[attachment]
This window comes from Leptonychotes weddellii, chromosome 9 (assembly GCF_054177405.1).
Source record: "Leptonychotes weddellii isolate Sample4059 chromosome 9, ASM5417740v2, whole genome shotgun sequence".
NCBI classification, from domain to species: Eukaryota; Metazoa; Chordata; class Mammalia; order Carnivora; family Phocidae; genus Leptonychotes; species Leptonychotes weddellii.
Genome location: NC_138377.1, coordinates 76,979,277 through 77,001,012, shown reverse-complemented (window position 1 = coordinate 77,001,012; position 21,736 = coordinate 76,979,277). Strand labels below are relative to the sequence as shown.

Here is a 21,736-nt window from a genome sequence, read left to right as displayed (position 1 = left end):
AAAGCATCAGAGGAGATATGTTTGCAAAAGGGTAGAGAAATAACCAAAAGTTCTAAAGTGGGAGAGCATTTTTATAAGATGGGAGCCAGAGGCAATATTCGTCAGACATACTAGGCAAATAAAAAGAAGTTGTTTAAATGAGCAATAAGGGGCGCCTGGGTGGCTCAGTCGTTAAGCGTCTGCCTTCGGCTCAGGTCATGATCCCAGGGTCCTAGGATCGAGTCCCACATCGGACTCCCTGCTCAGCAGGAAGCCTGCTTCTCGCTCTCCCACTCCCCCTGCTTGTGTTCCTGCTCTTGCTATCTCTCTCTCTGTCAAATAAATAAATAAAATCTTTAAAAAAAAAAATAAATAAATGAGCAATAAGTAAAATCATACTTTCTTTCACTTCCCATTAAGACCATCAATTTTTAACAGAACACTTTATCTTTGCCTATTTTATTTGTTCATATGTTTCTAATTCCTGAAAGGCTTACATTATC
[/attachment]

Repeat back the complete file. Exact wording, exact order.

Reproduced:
This window comes from Leptonychotes weddellii, chromosome 9 (assembly GCF_054177405.1).
Source record: "Leptonychotes weddellii isolate Sample4059 chromosome 9, ASM5417740v2, whole genome shotgun sequence".
NCBI classification, from domain to species: Eukaryota; Metazoa; Chordata; class Mammalia; order Carnivora; family Phocidae; genus Leptonychotes; species Leptonychotes weddellii.
Genome location: NC_138377.1, coordinates 76,979,277 through 77,001,012, shown reverse-complemented (window position 1 = coordinate 77,001,012; position 21,736 = coordinate 76,979,277). Strand labels below are relative to the sequence as shown.

Here is a 21,736-nt window from a genome sequence, read left to right as displayed (position 1 = left end):
AAAGCATCAGAGGAGATATGTTTGCAAAAGGGTAGAGAAATAACCAAAAGTTCTAAAGTGGGAGAGCATTTTTATAAGATGGGAGCCAGAGGCAATATTCGTCAGACATACTAGGCAAATAAAAAGAAGTTGTTTAAATGAGCAATAAGGGGCGCCTGGGTGGCTCAGTCGTTAAGCGTCTGCCTTCGGCTCAGGTCATGATCCCAGGGTCCTAGGATCGAGTCCCACATCGGACTCCCTGCTCAGCAGGAAGCCTGCTTCTCGCTCTCCCACTCCCCCTGCTTGTGTTCCTGCTCTTGCTATCTCTCTCTCTGTCAAATAAATAAATAAAATCTTTAAAAAAAAAAATAAATAAATGAGCAATAAGTAAAATCATACTTTCTTTCACTTCCCATTAAGACCATCAATTTTTAACAGAACACTTTATCTTTGCCTATTTTATTTGTTCATATGTTTCTAATTCCTGAAAGGCTTACATTATC